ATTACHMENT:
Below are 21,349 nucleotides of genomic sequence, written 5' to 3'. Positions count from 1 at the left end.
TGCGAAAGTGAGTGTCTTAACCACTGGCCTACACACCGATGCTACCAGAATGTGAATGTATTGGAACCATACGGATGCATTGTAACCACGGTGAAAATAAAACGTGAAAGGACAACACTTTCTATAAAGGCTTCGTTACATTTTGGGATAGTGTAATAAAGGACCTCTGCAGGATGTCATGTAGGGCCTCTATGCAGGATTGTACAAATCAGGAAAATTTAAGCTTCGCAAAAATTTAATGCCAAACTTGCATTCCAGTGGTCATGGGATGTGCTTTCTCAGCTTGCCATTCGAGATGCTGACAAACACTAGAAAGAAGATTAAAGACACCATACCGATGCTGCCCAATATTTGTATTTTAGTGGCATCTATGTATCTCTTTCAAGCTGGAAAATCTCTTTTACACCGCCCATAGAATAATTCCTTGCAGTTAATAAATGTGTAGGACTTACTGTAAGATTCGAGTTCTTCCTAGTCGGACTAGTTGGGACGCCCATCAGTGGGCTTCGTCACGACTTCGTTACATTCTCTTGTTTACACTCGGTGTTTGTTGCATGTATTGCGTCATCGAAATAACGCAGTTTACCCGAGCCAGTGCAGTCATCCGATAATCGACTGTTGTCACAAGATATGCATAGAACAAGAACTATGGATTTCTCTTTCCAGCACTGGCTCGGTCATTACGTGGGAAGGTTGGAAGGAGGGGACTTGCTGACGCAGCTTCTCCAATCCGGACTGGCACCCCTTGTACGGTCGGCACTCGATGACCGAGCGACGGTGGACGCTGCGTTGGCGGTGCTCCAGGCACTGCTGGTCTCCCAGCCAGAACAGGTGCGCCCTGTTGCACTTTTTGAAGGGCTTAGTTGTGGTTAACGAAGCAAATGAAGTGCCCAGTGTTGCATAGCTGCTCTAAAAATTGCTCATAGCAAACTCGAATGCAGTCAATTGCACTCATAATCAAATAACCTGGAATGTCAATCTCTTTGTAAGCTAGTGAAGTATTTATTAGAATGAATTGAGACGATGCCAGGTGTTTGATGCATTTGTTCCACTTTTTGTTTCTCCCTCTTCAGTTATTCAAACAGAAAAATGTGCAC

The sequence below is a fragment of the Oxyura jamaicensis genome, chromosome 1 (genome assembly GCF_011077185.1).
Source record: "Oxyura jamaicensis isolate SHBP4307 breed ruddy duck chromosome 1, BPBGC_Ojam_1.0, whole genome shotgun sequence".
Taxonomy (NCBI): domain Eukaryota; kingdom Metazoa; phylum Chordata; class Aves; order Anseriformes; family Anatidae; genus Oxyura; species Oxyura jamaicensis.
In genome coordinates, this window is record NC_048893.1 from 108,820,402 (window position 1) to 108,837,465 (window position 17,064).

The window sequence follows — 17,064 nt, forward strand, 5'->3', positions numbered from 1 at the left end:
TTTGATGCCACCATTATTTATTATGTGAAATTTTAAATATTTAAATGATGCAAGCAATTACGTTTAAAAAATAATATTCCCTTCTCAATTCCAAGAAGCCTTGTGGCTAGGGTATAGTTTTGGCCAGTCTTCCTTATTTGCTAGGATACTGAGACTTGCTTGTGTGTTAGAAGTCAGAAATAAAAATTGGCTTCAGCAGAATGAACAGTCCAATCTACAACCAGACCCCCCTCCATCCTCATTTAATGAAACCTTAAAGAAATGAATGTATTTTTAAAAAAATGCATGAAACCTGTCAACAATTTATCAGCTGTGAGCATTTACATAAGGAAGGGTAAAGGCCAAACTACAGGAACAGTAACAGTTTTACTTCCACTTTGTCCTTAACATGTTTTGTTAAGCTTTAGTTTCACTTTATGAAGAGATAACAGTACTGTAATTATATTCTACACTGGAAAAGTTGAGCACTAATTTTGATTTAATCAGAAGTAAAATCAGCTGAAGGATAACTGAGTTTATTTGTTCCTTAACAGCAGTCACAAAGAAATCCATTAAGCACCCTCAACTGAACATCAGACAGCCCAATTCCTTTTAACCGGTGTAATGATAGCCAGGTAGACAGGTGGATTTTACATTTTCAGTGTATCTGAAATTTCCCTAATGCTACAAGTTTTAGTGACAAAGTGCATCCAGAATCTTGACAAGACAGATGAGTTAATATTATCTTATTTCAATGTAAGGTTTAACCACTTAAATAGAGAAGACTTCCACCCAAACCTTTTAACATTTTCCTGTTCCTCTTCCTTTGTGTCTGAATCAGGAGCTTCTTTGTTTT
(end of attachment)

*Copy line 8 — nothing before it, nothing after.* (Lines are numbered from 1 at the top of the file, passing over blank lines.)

TTTGATGCCACCATTATTTATTATGTGAAATTTTAAATATTTAAATGATGCAAGCAATTACGTTTAAAAAATAATATTCCCTTCTCAATTCCAAGAAGCCTTGTGGCTAGGGTATAGTTTTGGCCAGTCTTCCTTATTTGCTAGGATACTGAGACTTGCTTGTGTGTTAGAAGTCAGAAATAAAAATTGGCTTCAGCAGAATGAACAGTCCAATCTACAACCAGACCCCCCTCCATCCTCATTTAATGAAACCTTAAAGAAATGAATGTATTTTTAAAAAAATGCATGAAACCTGTCAACAATTTATCAGCTGTGAGCATTTACATAAGGAAGGGTAAAGGCCAAACTACAGGAACAGTAACAGTTTTACTTCCACTTTGTCCTTAACATGTTTTGTTAAGCTTTAGTTTCACTTTATGAAGAGATAACAGTACTGTAATTATATTCTACACTGGAAAAGTTGAGCACTAATTTTGATTTAATCAGAAGTAAAATCAGCTGAAGGATAACTGAGTTTATTTGTTCCTTAACAGCAGTCACAAAGAAATCCATTAAGCACCCTCAACTGAACATCAGACAGCCCAATTCCTTTTAACCGGTGTAATGATAGCCAGGTAGACAGGTGGATTTTACATTTTCAGTGTATCTGAAATTTCCCTAATGCTACAAGTTTTAGTGACAAAGTGCATCCAGAATCTTGACAAGACAGATGAGTTAATATTATCTTATTTCAATGTAAGGTTTAACCACTTAAATAGAGAAGACTTCCACCCAAACCTTTTAACATTTTCCTGTTCCTCTTCCTTTGTGTCTGAATCAGGAGCTTCTTTGTTTT